However, what is unusual about the arrangements the government has implemented is for this work to be done by people who are not experts in fire service planning, and who are engulfed in a cloud of political partisanship and bias that strikes fear and anxiety into all those impacted.

Volunteers expressed their anxiety about the potential for bias very early in discussions, and this featured prominently in our submission to the panel on their draft methodology in late 2021.

Sadly, the supporting report does little to alleviate volunteer concerns. While acknowledging that this is the panels first report and should have been a baseline, it then uses thirteen-year-old data to attempt to highlight what it thinks has been a change.

The first review should have been an opportunity to bed in their methodology and test the model for accuracy and set a baseline for “risk”. Instead, not only have we not had the benefit of understanding the methodology or testing it for accuracy, but the panel has thrown in a completely new metric and data source not even contemplated in their draft or final methodology nor discussion papers. The use of motor vehicle accidents and casualties dwarfs the number of casualties from fire and explosions by a significant factor, yet appears to have been lumped in with vehicle fires.

Aside from Rescue, last time I checked, the Victorian road safety action plan identifies the Department of Transport, Victoria Police, the Transport Accident Commission and the departments of Justice and Health as being responsible for road safety.

The panel may have a reasonable explanation beyond a simple correlation coefficient to justify why this should impact a fire service boundary, but by not engaging and then lumping it into their determination, stakeholders and agencies alike have been blindsided and are now seeking to understand this significant change. The question remains - if they made this change to their “final” methodology without warning - what other changes have they made that are less obvious?

This takes me to the most obvious concern. The empowering legislation in the Fire Rescue Victoria Act is very explicit. Section 4J states that the object of a review is to conduct a risk-based assessment within (a) the Fire Rescue Victoria fire district; and (b) the Country Area of Victoria. Well, the report is very clear on what parts of the Country Area of Victoria they have looked at, yet somewhat vague about what parts of the FRV district has experienced a changed in fire risk. To only analyse the FRV district in order to draw criticisms of CFA areas is neither fair, balanced, evidence based nor in the public interest.

“Change” in fire risk should be a neutral term, which can describe a risk that has risen or just as equally - declined. An unbiased panel would look equally at areas where the risk has declined and where a boundary may contract, just as it would for proposing a boundary be expanded. No such analysis is apparent within the supporting report. Perhaps given their remit, the panel should have looked for what change in underlying risk occurred when the former CFA integrated stations transferred to Fire Rescue Victoria, and they put new logo’s on the trucks so we could measure community outcome and benefit.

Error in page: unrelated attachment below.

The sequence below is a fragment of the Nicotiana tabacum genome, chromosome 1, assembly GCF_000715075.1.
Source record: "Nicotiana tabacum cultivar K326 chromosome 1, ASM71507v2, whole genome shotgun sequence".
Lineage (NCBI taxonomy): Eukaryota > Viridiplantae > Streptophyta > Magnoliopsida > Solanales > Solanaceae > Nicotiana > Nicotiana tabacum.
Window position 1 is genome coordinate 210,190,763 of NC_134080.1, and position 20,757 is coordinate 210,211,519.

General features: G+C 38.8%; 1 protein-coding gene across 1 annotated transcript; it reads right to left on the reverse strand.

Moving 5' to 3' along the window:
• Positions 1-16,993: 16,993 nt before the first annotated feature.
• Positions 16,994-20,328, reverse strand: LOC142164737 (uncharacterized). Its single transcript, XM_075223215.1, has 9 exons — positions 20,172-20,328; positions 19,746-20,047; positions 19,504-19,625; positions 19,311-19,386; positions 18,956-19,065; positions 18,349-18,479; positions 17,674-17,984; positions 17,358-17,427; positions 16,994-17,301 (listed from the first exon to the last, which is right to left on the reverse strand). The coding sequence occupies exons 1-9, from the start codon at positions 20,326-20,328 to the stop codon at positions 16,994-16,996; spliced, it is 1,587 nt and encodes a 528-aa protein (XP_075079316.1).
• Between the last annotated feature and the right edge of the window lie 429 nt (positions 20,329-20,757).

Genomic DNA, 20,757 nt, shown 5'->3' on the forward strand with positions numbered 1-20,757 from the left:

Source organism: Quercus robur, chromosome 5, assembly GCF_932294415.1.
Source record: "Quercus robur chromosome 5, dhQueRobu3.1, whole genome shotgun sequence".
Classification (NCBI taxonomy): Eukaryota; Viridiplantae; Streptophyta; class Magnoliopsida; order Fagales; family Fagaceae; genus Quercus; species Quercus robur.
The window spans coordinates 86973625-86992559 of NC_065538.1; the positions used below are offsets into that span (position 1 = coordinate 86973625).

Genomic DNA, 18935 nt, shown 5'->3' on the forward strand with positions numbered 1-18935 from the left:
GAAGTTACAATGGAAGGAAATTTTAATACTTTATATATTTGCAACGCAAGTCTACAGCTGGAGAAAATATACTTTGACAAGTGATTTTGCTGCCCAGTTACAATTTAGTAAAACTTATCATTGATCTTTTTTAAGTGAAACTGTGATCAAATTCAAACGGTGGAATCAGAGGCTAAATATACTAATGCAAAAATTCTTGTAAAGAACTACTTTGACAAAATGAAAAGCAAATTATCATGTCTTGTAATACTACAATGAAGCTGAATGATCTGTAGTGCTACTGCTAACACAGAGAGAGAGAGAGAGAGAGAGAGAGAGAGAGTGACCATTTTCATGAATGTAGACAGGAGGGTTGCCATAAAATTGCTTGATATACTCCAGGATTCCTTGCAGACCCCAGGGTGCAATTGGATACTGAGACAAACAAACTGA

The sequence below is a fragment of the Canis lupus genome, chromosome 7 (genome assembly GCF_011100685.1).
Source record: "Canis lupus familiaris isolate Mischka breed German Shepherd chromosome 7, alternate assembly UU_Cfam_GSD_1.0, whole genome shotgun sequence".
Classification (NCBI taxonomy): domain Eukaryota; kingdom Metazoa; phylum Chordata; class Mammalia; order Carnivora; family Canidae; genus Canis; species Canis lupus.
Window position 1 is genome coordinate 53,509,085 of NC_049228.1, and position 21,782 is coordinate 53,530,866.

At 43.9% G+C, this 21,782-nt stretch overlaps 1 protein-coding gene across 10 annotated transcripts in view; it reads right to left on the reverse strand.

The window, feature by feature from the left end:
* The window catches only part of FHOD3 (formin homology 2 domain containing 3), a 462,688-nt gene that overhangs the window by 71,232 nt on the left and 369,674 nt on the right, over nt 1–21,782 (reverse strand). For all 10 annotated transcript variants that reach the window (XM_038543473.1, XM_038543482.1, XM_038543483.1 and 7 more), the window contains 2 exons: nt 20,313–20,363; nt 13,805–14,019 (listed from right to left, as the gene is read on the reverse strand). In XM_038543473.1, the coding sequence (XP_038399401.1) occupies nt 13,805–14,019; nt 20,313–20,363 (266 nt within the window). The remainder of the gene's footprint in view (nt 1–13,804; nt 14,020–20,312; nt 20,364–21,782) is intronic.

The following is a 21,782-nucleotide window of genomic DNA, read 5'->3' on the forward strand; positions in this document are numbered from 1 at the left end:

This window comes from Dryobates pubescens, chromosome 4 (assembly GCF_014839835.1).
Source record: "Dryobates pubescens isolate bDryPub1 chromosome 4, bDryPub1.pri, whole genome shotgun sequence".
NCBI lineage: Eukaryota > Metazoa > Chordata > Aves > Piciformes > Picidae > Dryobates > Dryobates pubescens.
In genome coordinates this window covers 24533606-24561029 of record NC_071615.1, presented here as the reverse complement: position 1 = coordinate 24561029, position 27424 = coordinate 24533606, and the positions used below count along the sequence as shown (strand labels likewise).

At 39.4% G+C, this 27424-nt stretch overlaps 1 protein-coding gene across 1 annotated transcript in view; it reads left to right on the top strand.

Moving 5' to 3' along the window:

Putting to one side that none of the analysis actually defines community outcomes that a change in boundary is likely to achieve, nor how outcomes should be measured or monitored, my main advice to members worried about this panels work is to remain alert – but not alarmed.

While I’m disappointed, I am also not panicking. At the end of the day, the panels’ role is to provide a recommendation to the Minister for Emergency Services. The CFA has been given 9 months (of a possible 12 months they could have been provided) to provide a formal response to the panel’s determination. During this time, the panels review is suspended.

CFA have until January 30, 2024 to lodge its response, and the panel will then consider this response before providing a “recommendation” to the Minister by June 30, 2024. Upon receiving the advice, the Minister must then have regard to the capacity of each fire service, any implications on budget and resources and any other consequences before deciding to either make no changes, make some changes or ask the panel to conduct a further review.

During this time, we are seeking that CFA supports each of the brigades in trying to understand what the change in fire risk actually is, how it should be treated, and what additional resources they require from government in order to address the “changed risk.” We will then look to government to ensure it supports each brigade. To not fund an agency to improve an outcome, and then criticise that agency for the gap is at the heart of our discontent over reforms, and we will therefore monitor governments actions closely.

Given both CFA and VFBV formally highlighted the obvious shortfalls and limitations of the panel’s draft model with extensive submissions to the panels draft methodology, we will continue to seek greater transparency and less controversial engagement opportunities to help inform the panel’s recommendations.